Devastating Interview with Rafael Solis, Exiled Nicaraguan Supreme Court Justice

“The majority of those within the Sandinista Front want there to be a dialogue, but there’s a fear of talking about it…”

“The majority of those within the Sandinista Front want there to be a dialogue

21 de enero 2019


Former Supreme Court judge Rafael Solis spoke for 54 minutes before the cameras of the weekly television news show Esta Semana, giving the reasons behind his political rupture with the regime of Daniel Ortega and Rosario Murillo.

Having renounced his public and FSLN party positions, Solis now advocates for the annulment of the ongoing trials against more than 500 political prisoners and called for the creation of a “Truth Commission. He maintains that if a National Dialogue resumes the topic of justice can’t be left out.

Ten days after resigning from the Supreme Court and the FSLN, Solis insists that Ortega “has no will to negotiate.” He warns that within the FSLN there’s no movement that would openly pressure him to do so, although he says the majority of the Sandinistas favor a dialogue.

The ideologue behind Ortega’s unconstitutional reelection in 2011, acknowledges his “political responsibilities” as magistrate on the Nicaraguan Supreme Court and a political operator of the FSLN. Solis denies having negotiated with any foreign government, and argued that his resignation is “a personal decision ” He also called for a dialogue to avert a civil war.

This is a fragment of my interview with him in Costa Rica.

Some functionaries have resigned from the government citing their health conditions or personal problems. In your case, you announced publicly a political rupture with President Ortega and the FSLN. What was your objective in doing this?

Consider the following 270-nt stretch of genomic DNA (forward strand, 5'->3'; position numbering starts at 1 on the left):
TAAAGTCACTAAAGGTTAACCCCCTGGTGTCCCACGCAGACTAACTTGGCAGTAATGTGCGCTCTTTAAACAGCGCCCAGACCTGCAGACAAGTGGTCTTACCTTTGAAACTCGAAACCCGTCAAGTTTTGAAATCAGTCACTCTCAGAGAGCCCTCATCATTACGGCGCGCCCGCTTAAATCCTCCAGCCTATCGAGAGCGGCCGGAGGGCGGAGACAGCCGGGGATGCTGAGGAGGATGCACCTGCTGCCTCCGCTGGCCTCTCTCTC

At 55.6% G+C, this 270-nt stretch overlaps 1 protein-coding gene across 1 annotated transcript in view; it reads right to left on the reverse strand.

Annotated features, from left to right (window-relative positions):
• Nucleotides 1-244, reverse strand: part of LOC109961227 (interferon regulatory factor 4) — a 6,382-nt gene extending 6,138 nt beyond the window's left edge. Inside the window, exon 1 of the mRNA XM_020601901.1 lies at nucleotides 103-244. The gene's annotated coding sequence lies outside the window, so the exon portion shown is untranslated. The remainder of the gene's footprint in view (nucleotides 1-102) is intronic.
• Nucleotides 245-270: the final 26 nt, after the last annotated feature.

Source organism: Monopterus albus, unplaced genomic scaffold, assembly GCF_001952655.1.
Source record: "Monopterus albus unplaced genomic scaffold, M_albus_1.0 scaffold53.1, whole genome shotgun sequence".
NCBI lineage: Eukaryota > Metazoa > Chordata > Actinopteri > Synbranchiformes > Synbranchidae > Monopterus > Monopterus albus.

I did consider the possibility of doing it in another way. However, seeing the position over the last few months, and especially the latest one – the President’s New Year’s speech [where it was apparent] that there wasn’t going to be any dialogue and that the doors were practically closed to any type of negotiation – I made the decision to take the political road instead via a public letter contemplating a series of situations with which I didn’t agree. Also, I wanted to sound a warning that resuming the dialogue was important or the country could find itself engulfed in violence. It seemed to me that a call for reflection would generate a greater effect than a simple resignation for health reasons.

The political negotiation that didn’t happen

In your resignation, you state that on at least two occasions you proposed to President Ortega alternatives or solutions to negotiate a political way out, but that these proposals weren’t considered. What were those alternatives?